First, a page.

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HISTORY: WOMEN IN INDIA: A SOCIAL AND CULTURAL HISTORY.

Sita Anantha Raman, WOMEN IN INDIA: A SOCIAL AND CULTURAL HISTORY. Praeger, 2009. 2 vols. 500p. bibl. index. $100.00, ISBN 978-0275982423 (set).

This two-volume reference set is a timely addition to the growing number of scholarly works on the historical status and development of women in India. The work is meant to be a critical study "of the primary evidence from literature, art, and archaeology, as well as of secondary scholarship on women in Indian history" (p. xii), and attempts to cover the period from antiquity to modern Indian history. Keeping in mind the complexity that "India's 35 states and territories are diverse in culture, language, history, and governance by political party" (p. 191, v. 2), the author intends the work to be a summary of existing knowledge and information.

The set is organized chronologically. Volume 1, Early India, includes such chapters as "Region, Environment, Gender," "Mothers and Wives in the Smriti Texts" and "Women in Classical Art and Literature." Volume II, Later India, covers such topics as "Women in the Colonial Era" and "Male Reformers and Women's Rights," as well as a clear and well-written conclusion titled "Women in India Today."

Copiously researched (Raman is a historian), this work appears to be aimed more at the aficionado of India or history than at the mildly inquisitive or the novice. Curiously, the writing style of many of the entries is pretentious, and, with few exceptions, the chapters seem disconnected and difficult to follow rather than blending seamlessly together. A surfeit of source material from which to draw might account for this.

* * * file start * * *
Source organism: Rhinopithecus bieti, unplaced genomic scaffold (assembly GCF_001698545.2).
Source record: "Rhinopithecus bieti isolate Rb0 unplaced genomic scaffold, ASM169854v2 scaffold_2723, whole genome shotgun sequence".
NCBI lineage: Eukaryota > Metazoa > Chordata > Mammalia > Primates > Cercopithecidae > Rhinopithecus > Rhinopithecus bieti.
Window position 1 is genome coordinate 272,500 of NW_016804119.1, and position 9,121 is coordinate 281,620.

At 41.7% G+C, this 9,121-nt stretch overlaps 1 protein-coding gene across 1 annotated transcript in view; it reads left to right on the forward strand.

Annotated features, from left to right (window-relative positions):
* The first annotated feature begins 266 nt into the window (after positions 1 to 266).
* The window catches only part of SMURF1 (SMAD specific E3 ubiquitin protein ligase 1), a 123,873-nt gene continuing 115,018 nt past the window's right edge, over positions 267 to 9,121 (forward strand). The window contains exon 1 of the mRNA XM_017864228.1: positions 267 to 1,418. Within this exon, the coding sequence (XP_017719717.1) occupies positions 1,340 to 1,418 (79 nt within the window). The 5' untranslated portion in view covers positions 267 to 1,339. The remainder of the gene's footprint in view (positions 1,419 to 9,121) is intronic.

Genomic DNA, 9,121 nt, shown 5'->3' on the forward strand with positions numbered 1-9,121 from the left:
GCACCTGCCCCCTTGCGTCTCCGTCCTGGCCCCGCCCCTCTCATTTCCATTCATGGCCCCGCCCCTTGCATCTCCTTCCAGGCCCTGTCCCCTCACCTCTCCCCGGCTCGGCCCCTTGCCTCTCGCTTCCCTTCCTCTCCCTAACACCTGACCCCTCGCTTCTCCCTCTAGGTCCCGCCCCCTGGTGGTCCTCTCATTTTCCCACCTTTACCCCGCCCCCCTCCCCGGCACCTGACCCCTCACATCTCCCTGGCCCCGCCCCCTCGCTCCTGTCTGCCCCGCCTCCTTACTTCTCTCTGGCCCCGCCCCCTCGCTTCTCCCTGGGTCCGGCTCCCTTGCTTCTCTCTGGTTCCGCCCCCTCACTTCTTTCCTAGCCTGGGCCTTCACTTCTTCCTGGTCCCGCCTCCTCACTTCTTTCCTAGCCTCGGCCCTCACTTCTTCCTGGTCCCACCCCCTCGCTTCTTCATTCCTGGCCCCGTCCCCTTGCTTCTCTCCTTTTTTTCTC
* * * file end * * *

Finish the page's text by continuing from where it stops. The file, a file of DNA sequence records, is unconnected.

Women in India does well in its representation of the historical truth that " [m]odernization is not always commensurate with progress, since moribund traditions do not all simply fade away but are often reinvented in the relentless drive for wealth and power" (p. 190, v. 2). Although its scholarly representation can be recommended, it does have a few shortcomings. Raman has included only a rudimentary physical map of India, and only in Volume 1. While images are not a requirement, they are useful tools when dealing with unknown regions, histories, or cultural artifacts. Both volumes include basic reference tools such as a bibliography and an index. Along with the preface and introduction, Raman has provided a limited list of abbreviations. Both volumes could have benefitted from a glossary and a cross-referencing index between volumes. It must be kept in mind that this is a social and cultural historical study and not an encyclopedia.

Women in India definitely fills a gap in the reference literature. Other works on this topic are more narrowly focused or cover the issues on a more intermediate level; none has the range, depth, or level of scholarship of this set. This is a must for academic libraries with programs in Indian history, and it will be a valuable addition for general reference collections in many academic and public libraries.

Reviewed by Yadira V. Payne

[Yadira V. Payne is the government documents librarian, and an assistant professor of library science at Augusta State University's Reese Library. She holds an MSLIS from Drexel University, and is a published author and an artist.]

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Author:Payne, Yadira V.
Publication:Feminist Collections: A Quarterly of Women's Studies Resources
Article Type:Book review
Date:Jun 22, 2010
Words:526
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